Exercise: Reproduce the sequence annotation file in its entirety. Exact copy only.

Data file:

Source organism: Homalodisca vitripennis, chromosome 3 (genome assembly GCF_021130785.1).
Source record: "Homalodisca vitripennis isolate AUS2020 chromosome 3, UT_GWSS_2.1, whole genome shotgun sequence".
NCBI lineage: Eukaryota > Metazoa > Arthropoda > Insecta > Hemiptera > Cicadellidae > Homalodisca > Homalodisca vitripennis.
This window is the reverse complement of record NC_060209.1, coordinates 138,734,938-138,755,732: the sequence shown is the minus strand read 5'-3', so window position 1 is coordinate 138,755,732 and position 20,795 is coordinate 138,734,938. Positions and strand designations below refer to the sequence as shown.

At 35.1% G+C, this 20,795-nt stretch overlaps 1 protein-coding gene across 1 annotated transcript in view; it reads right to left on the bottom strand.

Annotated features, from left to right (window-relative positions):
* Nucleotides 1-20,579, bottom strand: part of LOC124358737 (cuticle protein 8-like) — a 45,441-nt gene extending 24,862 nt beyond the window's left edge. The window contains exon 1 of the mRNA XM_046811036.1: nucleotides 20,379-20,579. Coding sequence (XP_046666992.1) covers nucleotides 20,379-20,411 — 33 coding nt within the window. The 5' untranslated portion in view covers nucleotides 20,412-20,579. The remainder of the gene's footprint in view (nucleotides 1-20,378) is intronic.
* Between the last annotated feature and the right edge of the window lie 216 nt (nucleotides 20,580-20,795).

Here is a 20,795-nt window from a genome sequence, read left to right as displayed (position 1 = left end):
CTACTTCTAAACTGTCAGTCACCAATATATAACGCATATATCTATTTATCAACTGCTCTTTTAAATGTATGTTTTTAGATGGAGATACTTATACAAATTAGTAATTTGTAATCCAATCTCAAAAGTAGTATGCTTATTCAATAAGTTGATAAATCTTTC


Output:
Source organism: Homalodisca vitripennis, chromosome 3 (genome assembly GCF_021130785.1).
Source record: "Homalodisca vitripennis isolate AUS2020 chromosome 3, UT_GWSS_2.1, whole genome shotgun sequence".
NCBI lineage: Eukaryota > Metazoa > Arthropoda > Insecta > Hemiptera > Cicadellidae > Homalodisca > Homalodisca vitripennis.
This window is the reverse complement of record NC_060209.1, coordinates 138,734,938-138,755,732: the sequence shown is the minus strand read 5'-3', so window position 1 is coordinate 138,755,732 and position 20,795 is coordinate 138,734,938. Positions and strand designations below refer to the sequence as shown.

At 35.1% G+C, this 20,795-nt stretch overlaps 1 protein-coding gene across 1 annotated transcript in view; it reads right to left on the bottom strand.

Annotated features, from left to right (window-relative positions):
* Nucleotides 1-20,579, bottom strand: part of LOC124358737 (cuticle protein 8-like) — a 45,441-nt gene extending 24,862 nt beyond the window's left edge. The window contains exon 1 of the mRNA XM_046811036.1: nucleotides 20,379-20,579. Coding sequence (XP_046666992.1) covers nucleotides 20,379-20,411 — 33 coding nt within the window. The 5' untranslated portion in view covers nucleotides 20,412-20,579. The remainder of the gene's footprint in view (nucleotides 1-20,378) is intronic.
* Between the last annotated feature and the right edge of the window lie 216 nt (nucleotides 20,580-20,795).

Here is a 20,795-nt window from a genome sequence, read left to right as displayed (position 1 = left end):
CTACTTCTAAACTGTCAGTCACCAATATATAACGCATATATCTATTTATCAACTGCTCTTTTAAATGTATGTTTTTAGATGGAGATACTTATACAAATTAGTAATTTGTAATCCAATCTCAAAAGTAGTATGCTTATTCAATAAGTTGATAAATCTTTC